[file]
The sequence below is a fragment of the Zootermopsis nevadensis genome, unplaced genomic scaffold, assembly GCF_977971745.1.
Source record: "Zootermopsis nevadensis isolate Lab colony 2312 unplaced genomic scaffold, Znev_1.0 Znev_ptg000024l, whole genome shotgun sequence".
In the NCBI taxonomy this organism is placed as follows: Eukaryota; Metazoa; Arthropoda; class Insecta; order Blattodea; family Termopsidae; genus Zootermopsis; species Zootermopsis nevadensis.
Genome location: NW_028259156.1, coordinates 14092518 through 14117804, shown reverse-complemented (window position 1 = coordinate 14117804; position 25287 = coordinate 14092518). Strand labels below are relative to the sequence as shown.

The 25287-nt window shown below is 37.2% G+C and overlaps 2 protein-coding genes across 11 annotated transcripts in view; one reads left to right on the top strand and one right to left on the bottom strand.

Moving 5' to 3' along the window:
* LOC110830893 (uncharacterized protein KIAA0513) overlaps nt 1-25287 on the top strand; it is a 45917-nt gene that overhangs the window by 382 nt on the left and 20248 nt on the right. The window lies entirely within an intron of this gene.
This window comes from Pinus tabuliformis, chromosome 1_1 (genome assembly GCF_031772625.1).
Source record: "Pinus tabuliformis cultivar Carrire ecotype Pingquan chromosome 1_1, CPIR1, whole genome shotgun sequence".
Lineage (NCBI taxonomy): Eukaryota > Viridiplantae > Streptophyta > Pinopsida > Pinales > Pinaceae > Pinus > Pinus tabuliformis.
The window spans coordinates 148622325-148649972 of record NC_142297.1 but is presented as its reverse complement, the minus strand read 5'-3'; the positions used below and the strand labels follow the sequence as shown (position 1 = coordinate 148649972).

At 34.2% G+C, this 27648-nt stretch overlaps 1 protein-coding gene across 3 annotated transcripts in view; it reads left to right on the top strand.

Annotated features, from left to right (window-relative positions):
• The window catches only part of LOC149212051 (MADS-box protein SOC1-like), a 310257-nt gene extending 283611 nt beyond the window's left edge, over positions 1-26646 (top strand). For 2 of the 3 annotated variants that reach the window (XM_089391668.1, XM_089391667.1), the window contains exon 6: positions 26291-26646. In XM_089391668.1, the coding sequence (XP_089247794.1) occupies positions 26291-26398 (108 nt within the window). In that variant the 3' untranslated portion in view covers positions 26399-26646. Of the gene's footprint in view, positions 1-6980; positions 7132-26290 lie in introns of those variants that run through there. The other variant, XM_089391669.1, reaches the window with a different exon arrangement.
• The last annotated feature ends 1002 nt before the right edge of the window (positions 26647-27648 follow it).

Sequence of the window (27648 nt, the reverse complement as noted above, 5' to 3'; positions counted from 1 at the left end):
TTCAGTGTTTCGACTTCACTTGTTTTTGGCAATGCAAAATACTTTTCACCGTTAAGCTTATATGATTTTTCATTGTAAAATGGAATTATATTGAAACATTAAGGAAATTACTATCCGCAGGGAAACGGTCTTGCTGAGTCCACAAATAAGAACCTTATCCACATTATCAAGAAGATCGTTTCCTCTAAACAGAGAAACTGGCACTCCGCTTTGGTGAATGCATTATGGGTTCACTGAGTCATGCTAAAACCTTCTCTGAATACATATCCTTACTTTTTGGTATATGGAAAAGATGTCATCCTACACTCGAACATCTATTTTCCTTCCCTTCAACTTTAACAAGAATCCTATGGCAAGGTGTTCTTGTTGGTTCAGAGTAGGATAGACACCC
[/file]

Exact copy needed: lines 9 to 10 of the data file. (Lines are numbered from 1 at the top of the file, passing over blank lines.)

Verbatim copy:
Source record: "Pinus tabuliformis cultivar Carrire ecotype Pingquan chromosome 1_1, CPIR1, whole genome shotgun sequence".
Lineage (NCBI taxonomy): Eukaryota > Viridiplantae > Streptophyta > Pinopsida > Pinales > Pinaceae > Pinus > Pinus tabuliformis.